The past week has put the Singapore football scene in the spotlight, here and overseas, as world football body Fifa and regional bodies like the Asian Football Confederation, watch the build-up to Saturday's (April 29) landmark election to vote in a new set of leaders for the Football Association of Singapore.
1. What happened?
The Commercial Affairs Department conducted raids at the Football Association of Singapore (FAS) office at Jalan Besar Stadium, and the clubhouses of National Football League club Tiong Bahru FC, S-League club Hougang United and S-League "sit-out" club Woodlands Wellington on April 20. This followed a police report made by national sports governing body Sport Singapore.
2. What is the probe about?
It is about the suspected misuse of club funds at Tiong Bahru FC and a purported attempt to obstruct audits into S-League clubs which are sitting out the league.
3. Who does it involve?
For now, four individuals who are out on police bail. They are Mr Bill Ng, his wife Ms Bonnie Wong, Mr Zainudin Nordin and Mr Winston Lee.
Mr Ng is a 57-year-old corporate rescue specialist who is the chairman of Tiong Bahru and Hougang. He is leading a team called Game Changers who are contesting the FAS election on April 29.
Ms Bonnie Wong Yuk Ying, 56, is Mr Ng's wife. She is listed as the majority shareholder of Polygon Ventures, a general wholesale trade company, according to the Accounting and Corporate Regulatory Authority. Polygon is the landlord of the units rented to house Tiong Bahru FC's clubhouse in the People's Park Centre basement.
Mr Zainudin, 53, is the former FAS president (2009-2016) and was a former Bishan-Toa Payoh GRC MP. He is now deputy principal (development) of ITE College East.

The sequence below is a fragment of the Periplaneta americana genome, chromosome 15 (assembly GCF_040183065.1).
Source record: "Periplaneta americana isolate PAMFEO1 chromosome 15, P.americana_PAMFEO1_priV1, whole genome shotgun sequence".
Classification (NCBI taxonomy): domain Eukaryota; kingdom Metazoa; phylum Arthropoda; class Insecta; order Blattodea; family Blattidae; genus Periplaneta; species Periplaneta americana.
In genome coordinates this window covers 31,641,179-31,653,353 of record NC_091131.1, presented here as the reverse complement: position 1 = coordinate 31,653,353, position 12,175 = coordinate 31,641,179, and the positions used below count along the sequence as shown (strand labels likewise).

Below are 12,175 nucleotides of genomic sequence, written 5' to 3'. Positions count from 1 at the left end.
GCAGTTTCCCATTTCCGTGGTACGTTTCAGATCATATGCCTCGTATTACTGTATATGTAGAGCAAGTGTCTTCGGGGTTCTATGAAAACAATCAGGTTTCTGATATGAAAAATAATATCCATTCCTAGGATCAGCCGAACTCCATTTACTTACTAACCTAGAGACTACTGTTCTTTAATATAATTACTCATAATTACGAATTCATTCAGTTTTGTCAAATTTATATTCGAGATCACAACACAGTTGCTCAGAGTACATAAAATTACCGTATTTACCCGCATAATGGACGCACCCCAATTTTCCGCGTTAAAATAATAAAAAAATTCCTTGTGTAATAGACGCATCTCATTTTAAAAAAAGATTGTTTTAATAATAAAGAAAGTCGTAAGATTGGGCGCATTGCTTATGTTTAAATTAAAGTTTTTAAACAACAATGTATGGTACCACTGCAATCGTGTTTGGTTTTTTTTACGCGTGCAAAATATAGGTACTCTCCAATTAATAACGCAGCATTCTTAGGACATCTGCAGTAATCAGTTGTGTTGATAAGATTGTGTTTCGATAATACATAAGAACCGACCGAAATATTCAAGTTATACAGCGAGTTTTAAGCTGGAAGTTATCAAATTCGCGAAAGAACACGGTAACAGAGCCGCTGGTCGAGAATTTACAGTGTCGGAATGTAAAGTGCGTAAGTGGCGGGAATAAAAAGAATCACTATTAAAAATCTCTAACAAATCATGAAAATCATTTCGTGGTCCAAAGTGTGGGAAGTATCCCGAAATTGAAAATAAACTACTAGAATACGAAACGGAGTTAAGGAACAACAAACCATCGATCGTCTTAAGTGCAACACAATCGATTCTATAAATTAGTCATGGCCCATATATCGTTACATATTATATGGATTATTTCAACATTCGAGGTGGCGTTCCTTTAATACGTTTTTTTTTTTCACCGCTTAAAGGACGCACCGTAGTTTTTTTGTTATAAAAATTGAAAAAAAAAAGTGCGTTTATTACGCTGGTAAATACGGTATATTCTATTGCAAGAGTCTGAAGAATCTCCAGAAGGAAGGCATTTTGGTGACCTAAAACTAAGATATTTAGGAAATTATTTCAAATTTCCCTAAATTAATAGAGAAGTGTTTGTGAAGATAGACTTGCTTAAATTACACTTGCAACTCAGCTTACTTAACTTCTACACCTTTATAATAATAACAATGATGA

Mr Lee, 52, is FAS' current general secretary. The administrator joined the FAS in 1999 as its director of marketing and communication.
4. How did it all begin?
Mr Ng's revelation of Tiong Bahru FC's $500,000 donation to the Asean Football Federation (AFF) for its Football Management System caught the attention of the sports fraternity. The sum is double what the FAS spent on grassroots football last year.
5. What are Tiong Bahru's earnings?
The revelation was followed by media reports that the amateur club, which has 29 jackpot machines and play in the second tier of Singapore football, earned $36.8 million in revenue in the 2015/2016 financial year.
Permits to run jackpot machines are granted by the police and the number of machines a club has is tied to the number of members. Tiong Bahru FC's annual returns show it has more than 18,000 members.
6. How is Mr Ng linked to Woodlands Wellington?
As chairman of S-League club Hougang United and NFL club Tiong Bahru FC, he was tasked in 2014 to lead a merger between Hougang and Woodlands, but the move was called off after it was deemed unconstitutional.
Woodlands - having sat out of the S-League after 2014 - still runs a clubhouse with jackpot machines. It had an income of $11.3 million in its financial report for 2015.